Morgan Stanley Looks to Shed Wirehouse Comparisons, Take on Schwab
Morgan Stanley no longer wants stock market analysts or shareholders to pull up only Merrill Lynch, UBS, or Wells Fargo—its traditional three wirehouse rivals—when evaluating its performance, according to CEO James Gorman and the leader of its wealth management unit Andy Saperstein.
“I think we’re going to be compared, over the next five years, much more to a certain West Coast, direct player that’s done a phenomenal job,” Gorman told an online audience today during the Morgan Stanley U.S. Financial, Payments & CRE Conference.
“The wirehouse comparison is too narrow because our business model and our performance are clearly different,” Saperstein, who was recently elevated to co-president of Morgan Stanley and heads the wealth division, said prior to Gorman at the firm’s conference.
“Our aspiration is to be the wealth manager of choice for every investor, regardless of their age, stage of life, channel preference or level of wealth,” Saperstein said, referring to his firm’s advisor-led, direct investment, and workplace platforms.
Morgan Stanley has begun prevailing in its race with direct wealth management platforms, Saperstein argued, comparing its 10% growth in annualized net new assets, versus Schwab’s 9% cited for the first quarter of the year.
A Schwab spokesperson did not return a request for comment on Morgan Stanley’s remarks or the growth statistics it cited.
Recent asset growth trends justify wirehouses chasing Schwab and others’ self directed platforms’ performance, according to recent analysis by Cerulli Associates, which said that advisor-managed market share by assets had a compound annual growth rate of 6.7% from 2014 to 2019, while self-directed segment AUM grew at a rate of 11.5% annually over the same period.
But the business strategy to compete with Schwab and other direct platforms also has boosted Morgan Stanley’s advisors’ fortunes and assets, Saperstein and Gorman said.
Since the pandemic began in 2020, roughly half of Morgan Stanley’s advisor teams have grown their client assets by more than $100 million, and more than 50 teams have added more than $1 billion, according to Saperstein.
The firm’s advisor recruiting efforts are also booming, Gorman said, notably speaking at the same conference where Andy Sieg, head of its rival wirehouse Merrill Lynch, reaffirmed his firm’s commitment to home-grown talent in place of more expensive veteran broker recruiting.
“We are net positive every single week,” Gorman said about the firm’s addition of brokers. “It’s not because we’re paying souped up deals. It’s because the platform is working.”
Recruiters, however, have said that since reviving its recruiting efforts over the past year-and-a-half, Morgan Stanley has been dangling deals over 300% of their annual revenues to top broker teams. That’s competitive with high-end bonuses being offered by Wells Fargo Advisors, Rockefeller Capital and other aggressive recruiters, they said.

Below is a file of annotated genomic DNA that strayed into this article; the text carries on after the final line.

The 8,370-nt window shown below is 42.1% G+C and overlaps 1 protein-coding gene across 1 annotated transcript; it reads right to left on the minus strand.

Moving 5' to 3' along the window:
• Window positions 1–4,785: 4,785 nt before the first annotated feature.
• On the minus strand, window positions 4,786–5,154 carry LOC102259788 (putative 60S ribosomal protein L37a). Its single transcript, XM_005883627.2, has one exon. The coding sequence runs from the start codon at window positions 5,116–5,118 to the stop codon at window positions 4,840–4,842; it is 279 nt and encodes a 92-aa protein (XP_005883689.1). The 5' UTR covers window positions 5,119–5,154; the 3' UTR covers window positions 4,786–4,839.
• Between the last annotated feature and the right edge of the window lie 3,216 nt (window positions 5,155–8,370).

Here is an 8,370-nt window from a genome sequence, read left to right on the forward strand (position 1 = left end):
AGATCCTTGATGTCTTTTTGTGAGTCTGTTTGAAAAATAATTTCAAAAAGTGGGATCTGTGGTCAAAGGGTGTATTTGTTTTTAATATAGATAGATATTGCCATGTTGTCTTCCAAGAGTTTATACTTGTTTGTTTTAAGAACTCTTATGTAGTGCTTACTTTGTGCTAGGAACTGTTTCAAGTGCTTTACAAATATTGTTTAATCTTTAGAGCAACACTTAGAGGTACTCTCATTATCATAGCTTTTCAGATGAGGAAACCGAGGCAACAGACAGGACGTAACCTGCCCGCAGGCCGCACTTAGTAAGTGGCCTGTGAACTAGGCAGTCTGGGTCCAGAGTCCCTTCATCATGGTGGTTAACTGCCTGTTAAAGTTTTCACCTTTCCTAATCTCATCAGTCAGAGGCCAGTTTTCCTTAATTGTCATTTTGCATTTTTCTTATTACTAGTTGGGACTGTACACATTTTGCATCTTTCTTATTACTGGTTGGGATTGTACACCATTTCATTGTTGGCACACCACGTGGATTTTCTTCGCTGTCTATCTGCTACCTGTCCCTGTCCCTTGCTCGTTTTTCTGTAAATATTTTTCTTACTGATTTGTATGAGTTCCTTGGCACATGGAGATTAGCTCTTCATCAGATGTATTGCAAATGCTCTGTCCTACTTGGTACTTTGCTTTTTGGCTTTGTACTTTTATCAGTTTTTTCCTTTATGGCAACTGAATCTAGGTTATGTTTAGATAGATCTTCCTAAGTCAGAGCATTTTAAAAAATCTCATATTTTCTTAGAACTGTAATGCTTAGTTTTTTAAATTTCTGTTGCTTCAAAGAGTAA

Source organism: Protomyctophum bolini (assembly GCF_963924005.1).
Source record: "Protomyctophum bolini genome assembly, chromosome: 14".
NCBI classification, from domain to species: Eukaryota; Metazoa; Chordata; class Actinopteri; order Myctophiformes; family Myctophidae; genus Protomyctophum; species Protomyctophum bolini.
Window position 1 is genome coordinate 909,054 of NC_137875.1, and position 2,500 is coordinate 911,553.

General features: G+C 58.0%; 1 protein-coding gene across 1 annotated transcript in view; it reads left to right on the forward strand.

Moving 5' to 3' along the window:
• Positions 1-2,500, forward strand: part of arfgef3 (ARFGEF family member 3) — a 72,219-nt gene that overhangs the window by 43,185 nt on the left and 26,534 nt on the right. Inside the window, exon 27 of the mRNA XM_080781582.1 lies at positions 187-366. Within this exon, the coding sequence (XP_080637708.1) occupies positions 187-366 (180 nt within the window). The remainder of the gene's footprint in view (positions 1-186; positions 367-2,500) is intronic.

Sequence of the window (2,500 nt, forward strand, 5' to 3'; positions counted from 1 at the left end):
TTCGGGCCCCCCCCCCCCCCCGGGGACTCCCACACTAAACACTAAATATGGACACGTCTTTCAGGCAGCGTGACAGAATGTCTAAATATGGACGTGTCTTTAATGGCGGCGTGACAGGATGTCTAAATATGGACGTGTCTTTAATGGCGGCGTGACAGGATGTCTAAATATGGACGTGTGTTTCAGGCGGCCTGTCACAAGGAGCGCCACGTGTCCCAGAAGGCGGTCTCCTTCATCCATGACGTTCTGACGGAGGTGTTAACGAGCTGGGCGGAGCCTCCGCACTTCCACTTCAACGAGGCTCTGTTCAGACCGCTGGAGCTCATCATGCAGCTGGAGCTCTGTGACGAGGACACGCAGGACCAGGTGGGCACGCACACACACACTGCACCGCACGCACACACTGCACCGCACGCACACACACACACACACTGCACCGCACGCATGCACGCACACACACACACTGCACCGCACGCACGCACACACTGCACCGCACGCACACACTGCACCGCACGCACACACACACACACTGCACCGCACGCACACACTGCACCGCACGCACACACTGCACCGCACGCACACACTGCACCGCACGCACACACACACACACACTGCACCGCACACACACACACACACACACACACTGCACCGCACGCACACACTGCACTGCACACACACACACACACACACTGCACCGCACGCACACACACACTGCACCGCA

Saperstein also noted in his presentation that Morgan Stanley’s advisor attrition rate to the competition is around 2%, down from around 4% in 2015. (Senior Merrill executives said in January that its attrition rate hovers around 4%.)
“We used to have high attrition, no attraction, no technology, no E*Trade, no workplace,” Gorman said. “We figured all those out.”
Morgan Stanley also outpaces its wirehouse rivals in its internal growth of new assets, even when taking out market appreciation and the assets it acquired through its E*Trade acquisition in the fourth quarter last year, according to Saperstein.
The other three wirehouses’ total client assets grew more than 30% in the past three years, and therefore reflect only market appreciation, while Morgan Stanley’s rose by 49%, excluding the E*Trade assets, Saperstein said.
But to be sure, Morgan Stanley is not alone in its multi-channel pursuit of client assets, particularly since Merrill Lynch’s parent Bank of America has captured significant shares of the advisor-led, direct investment and workplace channel markets in recent years.
“We meet the clients’ needs across the channel around investment solutions, self-directed digital advice, full-service advisor and team-based advisor,” Kathleen Knox, president of Bank of America Private Bank and a member of the bank’s executive management team, said speaking at the same conference, prior to Saperstein. “And we maintain a leadership position in all of those segments and just remain focused on capturing the significant growth opportunity, both internally and externally.”
Saperstein said that its growth strategy going forward will rely on aggregating a greater share of the $8 trillion in assets its clients held away across all three of its wealth channels, Saperstein said.
“The key to success is to learn all we can about them,” he said of the clients in all channels that have not committed 100% of their assets to Morgan Stanley.
The firm will use machine learning technology to both “anticipate” those clients’ “needs” and to further develop a lead management platform, known as LeadIQ, that will help Morgan Stanley choose who among 1,500 pre-selected advisors get referrals from its self-directed and workplace channels, Saperstein said. The machine learning software will prioritize advisors based on such factors as their historical close rates with clients, Saperstein said.